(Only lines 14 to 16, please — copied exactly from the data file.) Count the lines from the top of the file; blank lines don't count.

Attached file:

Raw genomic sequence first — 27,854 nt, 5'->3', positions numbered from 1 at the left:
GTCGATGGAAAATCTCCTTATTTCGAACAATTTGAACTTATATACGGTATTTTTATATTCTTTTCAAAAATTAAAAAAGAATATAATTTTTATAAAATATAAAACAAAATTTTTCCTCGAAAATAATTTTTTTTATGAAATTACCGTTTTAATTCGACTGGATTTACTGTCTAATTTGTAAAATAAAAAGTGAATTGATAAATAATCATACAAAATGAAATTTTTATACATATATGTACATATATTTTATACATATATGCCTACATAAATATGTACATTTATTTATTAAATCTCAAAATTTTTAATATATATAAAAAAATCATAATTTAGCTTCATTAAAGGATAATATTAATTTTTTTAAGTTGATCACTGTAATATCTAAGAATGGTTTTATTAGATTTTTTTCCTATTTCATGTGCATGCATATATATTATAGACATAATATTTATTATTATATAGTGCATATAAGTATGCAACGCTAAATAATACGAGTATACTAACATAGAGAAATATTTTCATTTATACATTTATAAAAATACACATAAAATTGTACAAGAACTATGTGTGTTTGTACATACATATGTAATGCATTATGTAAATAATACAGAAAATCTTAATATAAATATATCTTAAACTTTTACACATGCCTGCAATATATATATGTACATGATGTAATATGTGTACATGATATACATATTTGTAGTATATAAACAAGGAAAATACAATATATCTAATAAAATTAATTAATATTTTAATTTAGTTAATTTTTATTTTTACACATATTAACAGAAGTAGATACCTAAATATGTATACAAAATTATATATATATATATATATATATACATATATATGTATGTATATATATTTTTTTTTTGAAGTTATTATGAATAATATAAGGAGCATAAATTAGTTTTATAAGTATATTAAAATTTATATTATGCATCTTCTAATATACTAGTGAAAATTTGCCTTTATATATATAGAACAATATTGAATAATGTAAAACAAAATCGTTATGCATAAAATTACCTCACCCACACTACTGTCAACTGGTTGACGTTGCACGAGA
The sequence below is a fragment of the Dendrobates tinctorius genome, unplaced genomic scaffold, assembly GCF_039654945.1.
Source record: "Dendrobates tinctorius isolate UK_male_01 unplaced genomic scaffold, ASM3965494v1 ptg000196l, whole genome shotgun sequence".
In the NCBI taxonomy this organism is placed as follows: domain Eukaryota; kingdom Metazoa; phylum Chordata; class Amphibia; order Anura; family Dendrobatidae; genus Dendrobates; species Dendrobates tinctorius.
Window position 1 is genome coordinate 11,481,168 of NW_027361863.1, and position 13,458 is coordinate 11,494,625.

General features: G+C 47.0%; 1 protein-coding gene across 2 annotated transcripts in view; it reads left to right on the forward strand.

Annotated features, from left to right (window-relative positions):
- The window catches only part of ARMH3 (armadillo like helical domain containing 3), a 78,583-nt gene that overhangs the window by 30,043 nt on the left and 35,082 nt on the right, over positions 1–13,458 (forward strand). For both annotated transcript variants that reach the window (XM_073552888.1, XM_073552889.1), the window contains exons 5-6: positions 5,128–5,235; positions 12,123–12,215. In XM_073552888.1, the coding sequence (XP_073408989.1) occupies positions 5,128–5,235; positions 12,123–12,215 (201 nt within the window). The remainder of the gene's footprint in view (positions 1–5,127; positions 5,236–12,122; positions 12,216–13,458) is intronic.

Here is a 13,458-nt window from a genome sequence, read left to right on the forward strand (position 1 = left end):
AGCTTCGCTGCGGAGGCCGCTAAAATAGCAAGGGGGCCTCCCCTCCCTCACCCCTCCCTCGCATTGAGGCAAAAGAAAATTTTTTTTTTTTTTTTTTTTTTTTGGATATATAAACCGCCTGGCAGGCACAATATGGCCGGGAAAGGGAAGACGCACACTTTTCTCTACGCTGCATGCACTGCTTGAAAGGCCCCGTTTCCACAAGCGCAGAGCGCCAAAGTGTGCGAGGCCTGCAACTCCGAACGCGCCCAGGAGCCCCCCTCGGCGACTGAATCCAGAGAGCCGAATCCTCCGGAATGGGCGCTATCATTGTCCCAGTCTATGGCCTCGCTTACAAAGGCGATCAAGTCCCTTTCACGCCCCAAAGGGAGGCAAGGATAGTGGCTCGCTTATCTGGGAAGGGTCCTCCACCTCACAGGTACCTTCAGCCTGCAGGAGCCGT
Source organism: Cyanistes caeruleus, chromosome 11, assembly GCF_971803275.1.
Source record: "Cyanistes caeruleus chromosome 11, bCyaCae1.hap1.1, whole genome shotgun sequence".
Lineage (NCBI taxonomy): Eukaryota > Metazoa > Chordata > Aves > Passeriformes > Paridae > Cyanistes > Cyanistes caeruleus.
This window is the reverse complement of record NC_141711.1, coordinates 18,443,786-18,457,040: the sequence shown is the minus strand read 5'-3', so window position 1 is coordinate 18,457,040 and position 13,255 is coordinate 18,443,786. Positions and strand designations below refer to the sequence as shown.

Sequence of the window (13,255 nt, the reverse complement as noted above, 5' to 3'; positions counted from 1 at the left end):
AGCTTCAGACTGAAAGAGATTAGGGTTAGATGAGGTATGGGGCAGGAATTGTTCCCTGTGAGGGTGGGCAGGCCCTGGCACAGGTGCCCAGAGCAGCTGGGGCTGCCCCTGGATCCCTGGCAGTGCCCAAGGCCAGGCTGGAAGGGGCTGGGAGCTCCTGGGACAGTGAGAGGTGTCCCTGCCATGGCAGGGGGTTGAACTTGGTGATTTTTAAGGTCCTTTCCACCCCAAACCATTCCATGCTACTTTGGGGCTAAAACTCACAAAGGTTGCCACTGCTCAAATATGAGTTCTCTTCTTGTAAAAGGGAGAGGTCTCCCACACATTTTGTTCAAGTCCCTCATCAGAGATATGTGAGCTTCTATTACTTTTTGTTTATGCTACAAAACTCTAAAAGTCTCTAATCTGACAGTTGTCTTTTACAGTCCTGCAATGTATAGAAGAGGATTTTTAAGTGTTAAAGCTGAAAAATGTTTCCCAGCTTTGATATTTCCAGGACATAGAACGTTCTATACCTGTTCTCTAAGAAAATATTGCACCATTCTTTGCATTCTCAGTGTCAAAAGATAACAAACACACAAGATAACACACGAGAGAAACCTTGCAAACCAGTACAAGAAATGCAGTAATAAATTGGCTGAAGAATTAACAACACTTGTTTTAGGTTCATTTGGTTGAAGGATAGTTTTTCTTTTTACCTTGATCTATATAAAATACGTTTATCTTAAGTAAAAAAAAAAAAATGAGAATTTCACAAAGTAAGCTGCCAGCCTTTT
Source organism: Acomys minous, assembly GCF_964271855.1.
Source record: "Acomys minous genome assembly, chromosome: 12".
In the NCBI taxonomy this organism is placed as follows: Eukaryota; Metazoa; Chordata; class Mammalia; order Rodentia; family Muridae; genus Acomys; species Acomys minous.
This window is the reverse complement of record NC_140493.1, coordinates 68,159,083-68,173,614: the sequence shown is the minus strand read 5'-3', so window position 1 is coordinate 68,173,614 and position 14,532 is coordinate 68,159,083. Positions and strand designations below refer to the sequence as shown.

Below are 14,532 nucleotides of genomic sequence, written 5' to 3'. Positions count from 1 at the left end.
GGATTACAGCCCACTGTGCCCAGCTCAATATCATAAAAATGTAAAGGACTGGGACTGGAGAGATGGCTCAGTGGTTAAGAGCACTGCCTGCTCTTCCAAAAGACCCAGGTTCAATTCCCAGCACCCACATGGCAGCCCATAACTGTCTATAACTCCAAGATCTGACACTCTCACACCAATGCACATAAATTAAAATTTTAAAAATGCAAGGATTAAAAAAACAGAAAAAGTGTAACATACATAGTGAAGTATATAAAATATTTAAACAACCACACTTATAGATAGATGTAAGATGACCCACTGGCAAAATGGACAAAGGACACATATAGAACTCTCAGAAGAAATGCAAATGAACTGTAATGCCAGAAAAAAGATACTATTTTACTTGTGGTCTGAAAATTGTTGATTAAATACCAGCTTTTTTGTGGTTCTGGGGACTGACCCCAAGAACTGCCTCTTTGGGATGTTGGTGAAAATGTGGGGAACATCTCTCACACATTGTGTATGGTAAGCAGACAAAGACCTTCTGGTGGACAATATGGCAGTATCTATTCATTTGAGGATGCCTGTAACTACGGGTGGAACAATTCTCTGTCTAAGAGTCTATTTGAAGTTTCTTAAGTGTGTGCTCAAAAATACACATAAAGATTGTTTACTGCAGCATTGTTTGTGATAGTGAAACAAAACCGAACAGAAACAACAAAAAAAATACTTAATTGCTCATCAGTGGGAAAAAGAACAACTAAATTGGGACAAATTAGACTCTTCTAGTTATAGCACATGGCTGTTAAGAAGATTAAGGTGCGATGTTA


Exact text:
Lineage (NCBI taxonomy): Eukaryota > Metazoa > Chordata > Aves > Passeriformes > Paridae > Cyanistes > Cyanistes caeruleus.
This window is the reverse complement of record NC_141711.1, coordinates 18,443,786-18,457,040: the sequence shown is the minus strand read 5'-3', so window position 1 is coordinate 18,457,040 and position 13,255 is coordinate 18,443,786. Positions and strand designations below refer to the sequence as shown.

Sequence of the window (13,255 nt, the reverse complement as noted above, 5' to 3'; positions counted from 1 at the left end):